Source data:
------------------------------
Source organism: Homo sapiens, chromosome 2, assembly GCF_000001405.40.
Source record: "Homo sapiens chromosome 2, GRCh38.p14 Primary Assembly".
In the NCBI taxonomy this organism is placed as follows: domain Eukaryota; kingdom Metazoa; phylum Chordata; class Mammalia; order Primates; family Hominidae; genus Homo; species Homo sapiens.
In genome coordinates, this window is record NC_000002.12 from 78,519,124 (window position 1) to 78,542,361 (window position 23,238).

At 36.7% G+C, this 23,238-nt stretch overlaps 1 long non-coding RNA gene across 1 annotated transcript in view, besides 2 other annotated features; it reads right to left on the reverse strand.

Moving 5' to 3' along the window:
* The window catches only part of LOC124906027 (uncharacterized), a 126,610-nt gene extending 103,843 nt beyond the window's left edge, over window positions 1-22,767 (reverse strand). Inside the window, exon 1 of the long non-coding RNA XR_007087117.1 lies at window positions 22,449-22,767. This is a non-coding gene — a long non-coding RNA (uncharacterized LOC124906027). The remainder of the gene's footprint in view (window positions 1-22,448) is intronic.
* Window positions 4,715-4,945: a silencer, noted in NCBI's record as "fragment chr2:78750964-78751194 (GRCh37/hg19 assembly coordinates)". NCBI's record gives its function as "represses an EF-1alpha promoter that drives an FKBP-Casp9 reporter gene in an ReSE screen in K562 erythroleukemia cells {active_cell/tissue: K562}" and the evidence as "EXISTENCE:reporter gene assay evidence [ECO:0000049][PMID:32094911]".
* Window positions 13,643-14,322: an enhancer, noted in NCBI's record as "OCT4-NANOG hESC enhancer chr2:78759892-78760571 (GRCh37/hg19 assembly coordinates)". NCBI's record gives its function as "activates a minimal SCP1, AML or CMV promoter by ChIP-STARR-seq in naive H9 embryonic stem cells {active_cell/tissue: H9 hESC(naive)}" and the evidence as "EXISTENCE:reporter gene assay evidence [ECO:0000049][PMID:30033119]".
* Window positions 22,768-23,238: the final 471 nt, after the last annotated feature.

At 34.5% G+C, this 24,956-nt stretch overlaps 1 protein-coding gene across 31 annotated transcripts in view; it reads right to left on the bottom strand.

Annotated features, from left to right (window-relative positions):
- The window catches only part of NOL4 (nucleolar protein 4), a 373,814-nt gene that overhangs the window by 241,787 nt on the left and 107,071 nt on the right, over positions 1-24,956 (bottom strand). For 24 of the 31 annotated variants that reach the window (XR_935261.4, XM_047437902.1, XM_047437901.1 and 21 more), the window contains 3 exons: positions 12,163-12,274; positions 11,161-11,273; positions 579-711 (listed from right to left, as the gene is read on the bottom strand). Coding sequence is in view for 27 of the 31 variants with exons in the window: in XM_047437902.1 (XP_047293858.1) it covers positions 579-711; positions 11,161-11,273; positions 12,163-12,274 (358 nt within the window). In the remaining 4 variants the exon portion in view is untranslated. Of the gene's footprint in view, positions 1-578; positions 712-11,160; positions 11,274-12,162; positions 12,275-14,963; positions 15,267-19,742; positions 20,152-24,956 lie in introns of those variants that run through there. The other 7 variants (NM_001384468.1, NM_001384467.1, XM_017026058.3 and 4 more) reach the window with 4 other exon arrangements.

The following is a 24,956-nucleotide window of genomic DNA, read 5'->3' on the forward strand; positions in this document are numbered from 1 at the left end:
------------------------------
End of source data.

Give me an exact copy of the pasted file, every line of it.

Source organism: Homo sapiens, chromosome 2, assembly GCF_000001405.40.
Source record: "Homo sapiens chromosome 2, GRCh38.p14 Primary Assembly".
In the NCBI taxonomy this organism is placed as follows: domain Eukaryota; kingdom Metazoa; phylum Chordata; class Mammalia; order Primates; family Hominidae; genus Homo; species Homo sapiens.
In genome coordinates, this window is record NC_000002.12 from 78,519,124 (window position 1) to 78,542,361 (window position 23,238).

At 36.7% G+C, this 23,238-nt stretch overlaps 1 long non-coding RNA gene across 1 annotated transcript in view, besides 2 other annotated features; it reads right to left on the reverse strand.

Moving 5' to 3' along the window:
* The window catches only part of LOC124906027 (uncharacterized), a 126,610-nt gene extending 103,843 nt beyond the window's left edge, over window positions 1-22,767 (reverse strand). Inside the window, exon 1 of the long non-coding RNA XR_007087117.1 lies at window positions 22,449-22,767. This is a non-coding gene — a long non-coding RNA (uncharacterized LOC124906027). The remainder of the gene's footprint in view (window positions 1-22,448) is intronic.
* Window positions 4,715-4,945: a silencer, noted in NCBI's record as "fragment chr2:78750964-78751194 (GRCh37/hg19 assembly coordinates)". NCBI's record gives its function as "represses an EF-1alpha promoter that drives an FKBP-Casp9 reporter gene in an ReSE screen in K562 erythroleukemia cells {active_cell/tissue: K562}" and the evidence as "EXISTENCE:reporter gene assay evidence [ECO:0000049][PMID:32094911]".
* Window positions 13,643-14,322: an enhancer, noted in NCBI's record as "OCT4-NANOG hESC enhancer chr2:78759892-78760571 (GRCh37/hg19 assembly coordinates)". NCBI's record gives its function as "activates a minimal SCP1, AML or CMV promoter by ChIP-STARR-seq in naive H9 embryonic stem cells {active_cell/tissue: H9 hESC(naive)}" and the evidence as "EXISTENCE:reporter gene assay evidence [ECO:0000049][PMID:30033119]".
* Window positions 22,768-23,238: the final 471 nt, after the last annotated feature.

At 34.5% G+C, this 24,956-nt stretch overlaps 1 protein-coding gene across 31 annotated transcripts in view; it reads right to left on the bottom strand.

Annotated features, from left to right (window-relative positions):
- The window catches only part of NOL4 (nucleolar protein 4), a 373,814-nt gene that overhangs the window by 241,787 nt on the left and 107,071 nt on the right, over positions 1-24,956 (bottom strand). For 24 of the 31 annotated variants that reach the window (XR_935261.4, XM_047437902.1, XM_047437901.1 and 21 more), the window contains 3 exons: positions 12,163-12,274; positions 11,161-11,273; positions 579-711 (listed from right to left, as the gene is read on the bottom strand). Coding sequence is in view for 27 of the 31 variants with exons in the window: in XM_047437902.1 (XP_047293858.1) it covers positions 579-711; positions 11,161-11,273; positions 12,163-12,274 (358 nt within the window). In the remaining 4 variants the exon portion in view is untranslated. Of the gene's footprint in view, positions 1-578; positions 712-11,160; positions 11,274-12,162; positions 12,275-14,963; positions 15,267-19,742; positions 20,152-24,956 lie in introns of those variants that run through there. The other 7 variants (NM_001384468.1, NM_001384467.1, XM_017026058.3 and 4 more) reach the window with 4 other exon arrangements.

The following is a 24,956-nucleotide window of genomic DNA, read 5'->3' on the forward strand; positions in this document are numbered from 1 at the left end: